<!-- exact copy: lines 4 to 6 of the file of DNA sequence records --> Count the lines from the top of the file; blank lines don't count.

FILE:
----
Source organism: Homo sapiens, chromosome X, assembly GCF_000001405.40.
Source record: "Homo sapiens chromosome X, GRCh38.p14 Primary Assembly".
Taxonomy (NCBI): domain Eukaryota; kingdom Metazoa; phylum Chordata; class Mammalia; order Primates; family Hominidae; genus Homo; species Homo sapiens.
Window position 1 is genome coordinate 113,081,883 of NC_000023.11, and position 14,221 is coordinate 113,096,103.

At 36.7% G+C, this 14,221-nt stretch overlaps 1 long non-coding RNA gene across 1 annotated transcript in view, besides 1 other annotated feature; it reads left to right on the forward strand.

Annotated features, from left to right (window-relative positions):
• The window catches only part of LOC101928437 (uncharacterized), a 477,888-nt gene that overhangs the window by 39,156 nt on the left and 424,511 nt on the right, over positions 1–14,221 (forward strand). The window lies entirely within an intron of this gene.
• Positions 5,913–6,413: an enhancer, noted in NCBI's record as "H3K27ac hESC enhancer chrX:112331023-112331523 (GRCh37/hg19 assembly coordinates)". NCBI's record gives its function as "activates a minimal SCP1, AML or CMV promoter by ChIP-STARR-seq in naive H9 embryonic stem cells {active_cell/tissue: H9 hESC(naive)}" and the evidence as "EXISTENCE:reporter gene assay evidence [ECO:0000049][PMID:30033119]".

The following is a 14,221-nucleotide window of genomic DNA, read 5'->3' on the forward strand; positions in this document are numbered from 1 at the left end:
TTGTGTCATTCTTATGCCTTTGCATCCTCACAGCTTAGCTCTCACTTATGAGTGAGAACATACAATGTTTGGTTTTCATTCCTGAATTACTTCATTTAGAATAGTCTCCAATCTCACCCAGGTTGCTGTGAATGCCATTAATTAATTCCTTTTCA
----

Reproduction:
Window position 1 is genome coordinate 113,081,883 of NC_000023.11, and position 14,221 is coordinate 113,096,103.

At 36.7% G+C, this 14,221-nt stretch overlaps 1 long non-coding RNA gene across 1 annotated transcript in view, besides 1 other annotated feature; it reads left to right on the forward strand.

Annotated features, from left to right (window-relative positions):